On July 25, 2019, in CFTC v. Monex Credit Company,1 the U.S. Court of Appeals for the Ninth Circuit reversed the district court’s dismissal of the U.S. Commodity Futures Trading Commission’s (CFTC) enforcement action against Monex Credit Company for alleged fraud in precious metals sales. The Monex court addressed two fundamental issues: (1) what constitutes “actual” delivery of a precious metal (that is, a commodity) and (2) whether, for purposes of section 6(c)(1) of the Commodity Exchange Act (CEA),2 the CFTC must allege both fraud and manipulation or whether fraudulently deceptive activity without manipulation of the markets is sufficient. The Monex decision has significant implications not only for metal traders, but also for physical commodity traders as well as those in the cryptocurrency and retail forex markets.3
In summary, the likely broad implications of the Monex decision are:
- Custodians of commodities must take greater care to ensure that “actual delivery” has occurred for purposes of the 28-day exception – a mere book entry is not sufficient;
Owners of commodities must have at least some minimal control over the asset to satisfy “actual delivery”;
- It remains to be seen how the Monex decision will apply to “actual delivery” for crypto-assets, given the CFTC’s prior interpretations;4
- The CFTC will probably follow the Securities and Exchange Commission’s (the SEC) body of law under section 10(b) of the Securities Exchange Act (the Exchange Act),5 and interpret CEA section 6(c)(1) to prohibit manipulative and fraudulent conduct as separate offenses; and
- The CFTC will likely pursue manipulation or fraud claims under CEA section 6(c)(1) not only with respect to derivatives (futures, swaps, and options) but also with respect to commodities.
The facts of the case
Monex Credit Company (Monex) is a California-based trader in precious metals with a long history of litigation with the CFTC. As explained by the Ninth Circuit, under its Atlas program, Monex allowed its retail customers to purchase precious metals, such as gold, silver, platinum, and palladium, on a leveraged or margined basis, where the customer paid only a small portion of the actual cost of a given quantity of the precious metal (for example, 25 percent) and the remainder of the cost (that is, 75 percent) was financed by Monex. Any change in the value of the precious metal was amplified by the margin, and as a result, it was possible that Monex’s customers could owe Monex considerably more than they deposited to open their accounts if the price of the precious metal decreased over the life of the contract (if the customer opened a long position) or if the price of precious metal increased (if the customer opened a short position).
Upon deposit of margin, Monex did not deliver precious metal to its customers; instead, Monex deposited customers’ precious metal in depositories with which it had direct contractual relationships. Monex’s customers would only receive physical precious metal if the customer had paid the full price for their precious metal (that is, if the customer had repaid the full margin in addition to the initial deposit and all applicable fees and service charges which in aggregate will equal to 100 percent or more of the current price of the metal) and arranged for a special delivery of the metal. Furthermore, Monex had absolute control over customers’ accounts and could liquidate a customer’s position at any time, even if the customer’s position was “in the money” (in other words, if the strike price was above the market price of the prevailing market value).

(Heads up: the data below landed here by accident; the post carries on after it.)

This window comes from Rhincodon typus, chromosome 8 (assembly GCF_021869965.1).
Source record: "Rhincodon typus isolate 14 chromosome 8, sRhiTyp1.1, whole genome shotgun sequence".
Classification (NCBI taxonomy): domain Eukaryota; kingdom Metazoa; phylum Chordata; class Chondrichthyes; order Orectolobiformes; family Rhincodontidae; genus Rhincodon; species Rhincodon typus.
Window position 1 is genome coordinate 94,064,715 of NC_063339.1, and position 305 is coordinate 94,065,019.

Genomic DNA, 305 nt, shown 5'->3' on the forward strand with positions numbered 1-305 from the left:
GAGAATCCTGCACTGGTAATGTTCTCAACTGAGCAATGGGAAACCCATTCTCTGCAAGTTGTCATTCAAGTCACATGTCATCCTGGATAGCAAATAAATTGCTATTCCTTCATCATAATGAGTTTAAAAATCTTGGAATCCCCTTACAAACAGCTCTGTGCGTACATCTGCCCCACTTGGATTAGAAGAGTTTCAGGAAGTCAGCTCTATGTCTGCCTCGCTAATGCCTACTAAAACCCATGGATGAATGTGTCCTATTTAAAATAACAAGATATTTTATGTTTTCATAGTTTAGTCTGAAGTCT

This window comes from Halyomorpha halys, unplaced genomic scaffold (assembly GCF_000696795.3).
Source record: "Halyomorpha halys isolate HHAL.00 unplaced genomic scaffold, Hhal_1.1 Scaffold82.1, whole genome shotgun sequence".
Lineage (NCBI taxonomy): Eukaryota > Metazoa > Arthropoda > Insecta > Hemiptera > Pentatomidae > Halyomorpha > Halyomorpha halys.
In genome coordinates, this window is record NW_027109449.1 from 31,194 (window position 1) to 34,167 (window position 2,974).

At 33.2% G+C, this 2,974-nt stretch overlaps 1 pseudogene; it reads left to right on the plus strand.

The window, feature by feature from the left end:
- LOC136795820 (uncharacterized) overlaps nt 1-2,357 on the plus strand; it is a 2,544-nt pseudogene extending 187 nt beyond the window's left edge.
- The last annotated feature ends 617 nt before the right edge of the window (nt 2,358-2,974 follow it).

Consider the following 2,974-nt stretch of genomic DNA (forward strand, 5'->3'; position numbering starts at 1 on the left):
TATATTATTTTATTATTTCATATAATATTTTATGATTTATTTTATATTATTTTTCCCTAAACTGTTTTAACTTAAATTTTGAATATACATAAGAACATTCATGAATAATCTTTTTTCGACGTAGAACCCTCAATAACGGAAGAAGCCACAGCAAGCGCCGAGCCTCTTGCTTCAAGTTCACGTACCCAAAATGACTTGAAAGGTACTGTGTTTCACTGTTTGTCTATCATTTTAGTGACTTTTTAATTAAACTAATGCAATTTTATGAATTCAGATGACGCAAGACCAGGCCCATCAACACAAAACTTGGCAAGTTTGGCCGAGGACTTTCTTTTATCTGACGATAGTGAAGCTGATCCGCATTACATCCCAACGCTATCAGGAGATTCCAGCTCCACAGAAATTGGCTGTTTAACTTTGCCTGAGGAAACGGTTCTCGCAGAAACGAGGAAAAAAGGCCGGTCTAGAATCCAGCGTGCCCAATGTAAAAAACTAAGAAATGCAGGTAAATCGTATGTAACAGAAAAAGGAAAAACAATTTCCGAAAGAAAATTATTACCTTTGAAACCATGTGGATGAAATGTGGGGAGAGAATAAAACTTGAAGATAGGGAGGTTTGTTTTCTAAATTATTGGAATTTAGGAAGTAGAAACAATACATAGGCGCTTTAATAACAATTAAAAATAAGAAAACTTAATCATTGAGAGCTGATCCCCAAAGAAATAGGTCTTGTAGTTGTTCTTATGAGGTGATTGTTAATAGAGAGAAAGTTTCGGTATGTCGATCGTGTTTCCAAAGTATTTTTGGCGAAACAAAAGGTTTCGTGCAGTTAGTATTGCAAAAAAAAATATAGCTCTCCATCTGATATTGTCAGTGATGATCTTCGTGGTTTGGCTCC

Prompted by a number of CFTC enforcement actions, the Dodd–Frank Act6 amended the CEA by categorizing commodity transactions with non-eligible contract participants7 (that is, retail participants)8 on a leveraged or margined basis as “futures trades.” Traditionally, under the CEA, all futures trades must be carried out on a designated contract market (DCM) (that is., a commodity exchange) and through registered futures commission merchants or brokers (FCMs). Accordingly, unless an exception applies (such as the 28-day exception), it is a violation of the CEA if a retail futures transaction occurs off of a DCM and not through an FCM. In the Monex complaint, the CFTC alleged that Monex was not operating as a registered DCM,9 and that it was not registered as a FCM.10
Notwithstanding the foregoing, the CEA’s DCM and FCM restrictions do not apply to retail leverage commodity transactions where the contract of sale results in “actual delivery” of a commodity within 28 days.11 Therefore, in the Monex case, it was critical for the Ninth Circuit to determine whether the precious metals transactions entered into by Monex’s customers resulted in “actual delivery.”12 The CFTC’s complaint alleged that Monex violated the CEA because it only made “book entry” delivery during the precious metal transactions described above and did not make “actual delivery” of the precious metal to the customer.
According to the Monex court, Monex’s practice did not meet the requirements of the 28-day exception because “the plain language tells us that actual delivery requires at least some meaningful degree of possession or control by the customer.”13 The Monex court clarified that the exception may be satisfied “when the commodity sits in a third-party depository, but not when, as here, metals are in the broker’s chosen depository, never exchange hands, and are subject to the broker’s exclusive control, and customers have no substantial, non-contingent interests.”14